Wow! That dog pictured at the top is HUGE!
This article doesn't surprise me though. After working for two vets, equine and small animal, I've noticed a trend. Some people just think it's cute when their animals are overweight or even obese. It's sad, and in a way, cruel.
Even my own mother has two gypsy vanners that are overweight. I keep urging her to put grazing muzzles on them but she thinks they are supposed to be fat because they are drafty. Yes, they should be stockier than our other horses, but there is a difference between stocky and overweight. They should be big boned but instead, I can't find their bones!
It's also quite common for people with multiple animals to feed their animals together and have the dominant animal eating more and becoming overweight while the other stays thin.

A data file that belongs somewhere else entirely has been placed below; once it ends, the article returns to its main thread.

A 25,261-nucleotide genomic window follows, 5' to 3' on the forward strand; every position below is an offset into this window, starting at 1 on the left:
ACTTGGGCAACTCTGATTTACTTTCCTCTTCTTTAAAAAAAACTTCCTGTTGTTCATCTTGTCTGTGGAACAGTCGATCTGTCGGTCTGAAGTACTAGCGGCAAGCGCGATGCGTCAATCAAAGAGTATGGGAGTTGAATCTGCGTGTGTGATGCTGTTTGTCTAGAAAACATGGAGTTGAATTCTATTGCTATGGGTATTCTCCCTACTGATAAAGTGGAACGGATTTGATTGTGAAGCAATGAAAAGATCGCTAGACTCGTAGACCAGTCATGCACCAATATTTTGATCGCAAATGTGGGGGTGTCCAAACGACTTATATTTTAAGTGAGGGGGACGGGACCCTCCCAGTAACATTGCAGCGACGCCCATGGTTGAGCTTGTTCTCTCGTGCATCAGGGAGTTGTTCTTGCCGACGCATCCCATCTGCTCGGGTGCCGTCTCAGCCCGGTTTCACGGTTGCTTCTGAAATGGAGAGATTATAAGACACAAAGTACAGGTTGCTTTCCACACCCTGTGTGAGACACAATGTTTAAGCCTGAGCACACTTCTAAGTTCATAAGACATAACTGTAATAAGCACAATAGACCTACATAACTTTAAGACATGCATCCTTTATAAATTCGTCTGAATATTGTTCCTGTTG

Many Americans have similar problems with their pets as they do with themselves. Portion control and limitation of treats is important. I'll admit I find myself slipping my cat too many table scraps and treating myself to food items I don't need, just because it's available.
Some of it can be attributed to the contents of cheap food as well. Cheap food (human and animal food) tastes good, but it is also highly processed, fatty, chemically preserved and genetically modified. Fresh produce and quality pet food can be expensive and it doesn't have that greasy, salty, or sweet taste that pets and people alike love. Our market, our taste, and our own society are all setting us up for obesity.